Tuesday, September 14, 2010

Gender Equality and Sports Locker Rooms


I have a question. I hear all the time about issues surrounding women
reporters in mens' locker rooms - harassment, trysts with athletes,
general assertions of gender equality, etc.

I would be interested to know if it works in reverse. Are men allowed
inside women's locker rooms for interviews? I understand womens'
sports aren't as popular, generally, and the ones that are tend to be
individual sports with no "locker room" to enter. However, certainly
womens' college basketball and the WNBA are significant enough to
warrant news stories. Are male reporters allowed into those locker
rooms? Because if not, it's hard to argue that gender equality is
being respected.

On another note, why does it make us (including me) so uncomfortable
to consider men doing interviews in womens' locker rooms, but not the
converse? Does it have to do with stereotypes of gender roles (men as
self-confident, don't-care-what-people-think-of-me vs. women as demure
and vulnerable)?

Similarly, why do Clinton Portis' comments make us so uncomfortable? He said:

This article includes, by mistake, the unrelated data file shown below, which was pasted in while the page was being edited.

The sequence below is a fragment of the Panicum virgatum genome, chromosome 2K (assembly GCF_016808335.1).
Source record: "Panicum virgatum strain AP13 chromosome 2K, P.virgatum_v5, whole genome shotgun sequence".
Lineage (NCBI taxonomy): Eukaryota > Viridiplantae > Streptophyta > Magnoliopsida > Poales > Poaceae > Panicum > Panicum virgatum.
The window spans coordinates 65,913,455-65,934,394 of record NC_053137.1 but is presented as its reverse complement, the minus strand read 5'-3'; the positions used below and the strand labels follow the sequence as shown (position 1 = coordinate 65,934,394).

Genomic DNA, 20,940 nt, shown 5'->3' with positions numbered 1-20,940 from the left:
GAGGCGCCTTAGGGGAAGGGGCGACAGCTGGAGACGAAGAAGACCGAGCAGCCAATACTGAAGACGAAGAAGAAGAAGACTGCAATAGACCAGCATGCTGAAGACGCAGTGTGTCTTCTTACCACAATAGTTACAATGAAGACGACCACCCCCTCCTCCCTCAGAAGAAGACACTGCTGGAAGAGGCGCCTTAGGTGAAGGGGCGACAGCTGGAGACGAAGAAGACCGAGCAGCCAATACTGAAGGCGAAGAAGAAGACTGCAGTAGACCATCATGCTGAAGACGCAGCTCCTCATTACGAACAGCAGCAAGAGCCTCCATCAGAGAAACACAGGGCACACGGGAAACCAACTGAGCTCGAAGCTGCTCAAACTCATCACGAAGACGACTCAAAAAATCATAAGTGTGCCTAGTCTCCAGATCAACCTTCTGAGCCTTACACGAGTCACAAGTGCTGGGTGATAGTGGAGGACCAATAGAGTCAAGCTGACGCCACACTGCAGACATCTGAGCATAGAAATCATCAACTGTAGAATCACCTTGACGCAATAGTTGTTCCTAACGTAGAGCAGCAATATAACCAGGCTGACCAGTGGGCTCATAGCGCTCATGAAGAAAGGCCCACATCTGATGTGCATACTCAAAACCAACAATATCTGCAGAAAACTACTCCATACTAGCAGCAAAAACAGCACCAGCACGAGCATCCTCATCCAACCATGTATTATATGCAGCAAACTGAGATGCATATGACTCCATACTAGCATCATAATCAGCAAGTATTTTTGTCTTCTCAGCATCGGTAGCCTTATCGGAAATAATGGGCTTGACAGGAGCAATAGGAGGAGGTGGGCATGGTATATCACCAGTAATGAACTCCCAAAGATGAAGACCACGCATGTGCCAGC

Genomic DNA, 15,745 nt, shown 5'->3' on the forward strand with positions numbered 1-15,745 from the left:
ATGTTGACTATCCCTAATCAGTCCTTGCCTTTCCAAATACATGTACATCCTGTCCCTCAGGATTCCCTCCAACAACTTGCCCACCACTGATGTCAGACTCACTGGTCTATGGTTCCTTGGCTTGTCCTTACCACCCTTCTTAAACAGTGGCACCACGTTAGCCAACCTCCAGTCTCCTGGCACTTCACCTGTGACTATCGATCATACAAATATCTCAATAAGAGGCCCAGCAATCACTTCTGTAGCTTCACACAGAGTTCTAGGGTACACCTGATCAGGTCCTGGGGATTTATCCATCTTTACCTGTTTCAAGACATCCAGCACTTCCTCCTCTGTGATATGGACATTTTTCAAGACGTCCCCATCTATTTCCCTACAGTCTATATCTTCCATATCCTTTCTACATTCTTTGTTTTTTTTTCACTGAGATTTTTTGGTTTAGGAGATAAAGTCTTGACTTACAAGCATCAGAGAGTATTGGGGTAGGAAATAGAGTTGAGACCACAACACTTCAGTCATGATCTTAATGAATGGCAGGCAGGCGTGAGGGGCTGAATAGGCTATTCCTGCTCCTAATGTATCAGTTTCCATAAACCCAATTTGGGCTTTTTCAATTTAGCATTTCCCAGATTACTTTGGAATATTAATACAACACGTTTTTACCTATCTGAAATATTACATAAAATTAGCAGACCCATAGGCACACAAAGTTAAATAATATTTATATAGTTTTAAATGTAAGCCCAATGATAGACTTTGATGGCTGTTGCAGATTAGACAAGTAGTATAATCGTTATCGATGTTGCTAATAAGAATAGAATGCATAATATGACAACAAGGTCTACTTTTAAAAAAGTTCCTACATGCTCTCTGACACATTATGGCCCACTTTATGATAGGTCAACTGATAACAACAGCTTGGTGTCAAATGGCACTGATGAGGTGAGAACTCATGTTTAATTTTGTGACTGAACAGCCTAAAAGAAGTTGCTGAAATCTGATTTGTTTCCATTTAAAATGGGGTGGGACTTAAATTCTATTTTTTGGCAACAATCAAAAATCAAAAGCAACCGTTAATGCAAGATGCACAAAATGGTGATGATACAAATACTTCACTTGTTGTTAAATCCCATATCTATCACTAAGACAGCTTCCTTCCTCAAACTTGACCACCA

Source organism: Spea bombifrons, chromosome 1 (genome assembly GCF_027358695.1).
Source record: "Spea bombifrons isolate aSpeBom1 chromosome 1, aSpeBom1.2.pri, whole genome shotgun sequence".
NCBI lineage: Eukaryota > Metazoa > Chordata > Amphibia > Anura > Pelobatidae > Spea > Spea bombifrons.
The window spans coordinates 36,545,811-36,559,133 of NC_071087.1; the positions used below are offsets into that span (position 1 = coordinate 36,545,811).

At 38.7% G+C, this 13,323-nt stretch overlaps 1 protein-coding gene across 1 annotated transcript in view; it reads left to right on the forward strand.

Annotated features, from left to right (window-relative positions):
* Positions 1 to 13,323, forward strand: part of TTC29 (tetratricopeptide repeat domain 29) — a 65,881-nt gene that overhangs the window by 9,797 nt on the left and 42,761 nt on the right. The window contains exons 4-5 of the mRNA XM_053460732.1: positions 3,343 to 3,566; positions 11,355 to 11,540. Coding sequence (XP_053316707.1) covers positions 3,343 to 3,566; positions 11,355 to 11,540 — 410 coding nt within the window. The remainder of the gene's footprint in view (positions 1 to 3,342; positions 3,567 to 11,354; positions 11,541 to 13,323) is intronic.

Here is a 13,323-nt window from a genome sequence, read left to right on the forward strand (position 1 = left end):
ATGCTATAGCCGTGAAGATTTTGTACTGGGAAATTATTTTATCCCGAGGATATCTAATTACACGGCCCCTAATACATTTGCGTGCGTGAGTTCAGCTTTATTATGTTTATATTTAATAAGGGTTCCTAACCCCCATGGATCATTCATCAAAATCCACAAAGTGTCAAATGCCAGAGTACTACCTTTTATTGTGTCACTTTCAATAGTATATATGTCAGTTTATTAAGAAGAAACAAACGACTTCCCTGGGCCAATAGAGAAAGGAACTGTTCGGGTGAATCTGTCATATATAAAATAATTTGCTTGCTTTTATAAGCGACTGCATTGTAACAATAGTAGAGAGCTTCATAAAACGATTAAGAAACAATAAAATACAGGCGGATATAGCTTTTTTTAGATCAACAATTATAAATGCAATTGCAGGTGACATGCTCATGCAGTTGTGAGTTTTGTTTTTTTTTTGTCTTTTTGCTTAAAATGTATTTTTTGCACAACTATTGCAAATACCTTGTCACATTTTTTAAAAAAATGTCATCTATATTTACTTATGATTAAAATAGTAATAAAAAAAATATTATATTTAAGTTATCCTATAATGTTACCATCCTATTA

"You know, somebody got to spark her interest, or she's going to want
somebody. I don't know what kind of woman won't, if you get to go and
look at 53 men's [bodies]," Portis said. "I know you're doing a job,
but at the same time, the same way I'm going to cut my eye if I see
somebody worth talking to, I'm sure they do the same thing."

If a woman on a sports team said that a male reporter made her
uncomfortable because "of course he'd be checking some of us out", I
don't think anybody would dispute that. Why is Clinton Portis held to
a different standard?

I'm not necessarily agreeing or disagreeing that Portis was offensive
or that reporters of other genders in a locker room are appropriate or
not, just pointing out that 99% of people respond very differently
depending which gender is in which position.

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